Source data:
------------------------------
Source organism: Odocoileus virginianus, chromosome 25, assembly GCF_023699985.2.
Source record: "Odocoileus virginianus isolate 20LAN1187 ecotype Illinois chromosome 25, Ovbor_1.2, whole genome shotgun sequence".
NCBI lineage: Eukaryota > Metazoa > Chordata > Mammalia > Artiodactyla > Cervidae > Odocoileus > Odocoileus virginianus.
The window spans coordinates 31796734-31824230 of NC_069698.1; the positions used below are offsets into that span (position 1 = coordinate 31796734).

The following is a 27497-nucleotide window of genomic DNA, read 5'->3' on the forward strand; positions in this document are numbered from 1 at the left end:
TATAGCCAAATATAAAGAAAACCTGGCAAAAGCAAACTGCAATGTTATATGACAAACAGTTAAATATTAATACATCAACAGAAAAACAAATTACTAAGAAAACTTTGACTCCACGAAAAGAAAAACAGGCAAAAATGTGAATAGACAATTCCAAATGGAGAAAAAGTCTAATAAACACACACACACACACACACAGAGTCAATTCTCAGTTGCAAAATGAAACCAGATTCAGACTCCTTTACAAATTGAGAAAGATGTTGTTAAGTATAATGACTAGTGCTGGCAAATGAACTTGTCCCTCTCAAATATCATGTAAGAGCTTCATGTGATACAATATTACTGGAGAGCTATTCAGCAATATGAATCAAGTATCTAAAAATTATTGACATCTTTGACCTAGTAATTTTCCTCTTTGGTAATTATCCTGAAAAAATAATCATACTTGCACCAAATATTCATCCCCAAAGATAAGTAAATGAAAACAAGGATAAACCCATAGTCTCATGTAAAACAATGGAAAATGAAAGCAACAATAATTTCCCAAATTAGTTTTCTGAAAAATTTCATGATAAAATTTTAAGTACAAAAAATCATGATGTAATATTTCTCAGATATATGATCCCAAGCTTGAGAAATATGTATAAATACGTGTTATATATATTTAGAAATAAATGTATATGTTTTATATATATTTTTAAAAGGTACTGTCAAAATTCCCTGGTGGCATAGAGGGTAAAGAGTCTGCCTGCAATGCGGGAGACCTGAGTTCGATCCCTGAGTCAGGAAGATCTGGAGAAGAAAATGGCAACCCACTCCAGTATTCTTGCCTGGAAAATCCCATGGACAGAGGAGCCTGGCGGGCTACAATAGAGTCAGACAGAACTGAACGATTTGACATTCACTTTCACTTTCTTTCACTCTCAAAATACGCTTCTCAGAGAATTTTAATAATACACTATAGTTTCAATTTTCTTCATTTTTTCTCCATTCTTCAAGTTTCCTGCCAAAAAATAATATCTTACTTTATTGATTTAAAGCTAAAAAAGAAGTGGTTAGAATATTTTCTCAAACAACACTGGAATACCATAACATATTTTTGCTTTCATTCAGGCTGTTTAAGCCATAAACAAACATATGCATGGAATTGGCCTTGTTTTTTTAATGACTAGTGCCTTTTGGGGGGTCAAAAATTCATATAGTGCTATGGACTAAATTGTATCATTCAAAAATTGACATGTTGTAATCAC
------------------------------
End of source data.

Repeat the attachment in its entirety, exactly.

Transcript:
Source organism: Odocoileus virginianus, chromosome 25, assembly GCF_023699985.2.
Source record: "Odocoileus virginianus isolate 20LAN1187 ecotype Illinois chromosome 25, Ovbor_1.2, whole genome shotgun sequence".
NCBI lineage: Eukaryota > Metazoa > Chordata > Mammalia > Artiodactyla > Cervidae > Odocoileus > Odocoileus virginianus.
The window spans coordinates 31796734-31824230 of NC_069698.1; the positions used below are offsets into that span (position 1 = coordinate 31796734).

The following is a 27497-nucleotide window of genomic DNA, read 5'->3' on the forward strand; positions in this document are numbered from 1 at the left end:
TATAGCCAAATATAAAGAAAACCTGGCAAAAGCAAACTGCAATGTTATATGACAAACAGTTAAATATTAATACATCAACAGAAAAACAAATTACTAAGAAAACTTTGACTCCACGAAAAGAAAAACAGGCAAAAATGTGAATAGACAATTCCAAATGGAGAAAAAGTCTAATAAACACACACACACACACACACAGAGTCAATTCTCAGTTGCAAAATGAAACCAGATTCAGACTCCTTTACAAATTGAGAAAGATGTTGTTAAGTATAATGACTAGTGCTGGCAAATGAACTTGTCCCTCTCAAATATCATGTAAGAGCTTCATGTGATACAATATTACTGGAGAGCTATTCAGCAATATGAATCAAGTATCTAAAAATTATTGACATCTTTGACCTAGTAATTTTCCTCTTTGGTAATTATCCTGAAAAAATAATCATACTTGCACCAAATATTCATCCCCAAAGATAAGTAAATGAAAACAAGGATAAACCCATAGTCTCATGTAAAACAATGGAAAATGAAAGCAACAATAATTTCCCAAATTAGTTTTCTGAAAAATTTCATGATAAAATTTTAAGTACAAAAAATCATGATGTAATATTTCTCAGATATATGATCCCAAGCTTGAGAAATATGTATAAATACGTGTTATATATATTTAGAAATAAATGTATATGTTTTATATATATTTTTAAAAGGTACTGTCAAAATTCCCTGGTGGCATAGAGGGTAAAGAGTCTGCCTGCAATGCGGGAGACCTGAGTTCGATCCCTGAGTCAGGAAGATCTGGAGAAGAAAATGGCAACCCACTCCAGTATTCTTGCCTGGAAAATCCCATGGACAGAGGAGCCTGGCGGGCTACAATAGAGTCAGACAGAACTGAACGATTTGACATTCACTTTCACTTTCTTTCACTCTCAAAATACGCTTCTCAGAGAATTTTAATAATACACTATAGTTTCAATTTTCTTCATTTTTTCTCCATTCTTCAAGTTTCCTGCCAAAAAATAATATCTTACTTTATTGATTTAAAGCTAAAAAAGAAGTGGTTAGAATATTTTCTCAAACAACACTGGAATACCATAACATATTTTTGCTTTCATTCAGGCTGTTTAAGCCATAAACAAACATATGCATGGAATTGGCCTTGTTTTTTTAATGACTAGTGCCTTTTGGGGGGTCAAAAATTCATATAGTGCTATGGACTAAATTGTATCATTCAAAAATTGACATGTTGTAATCAC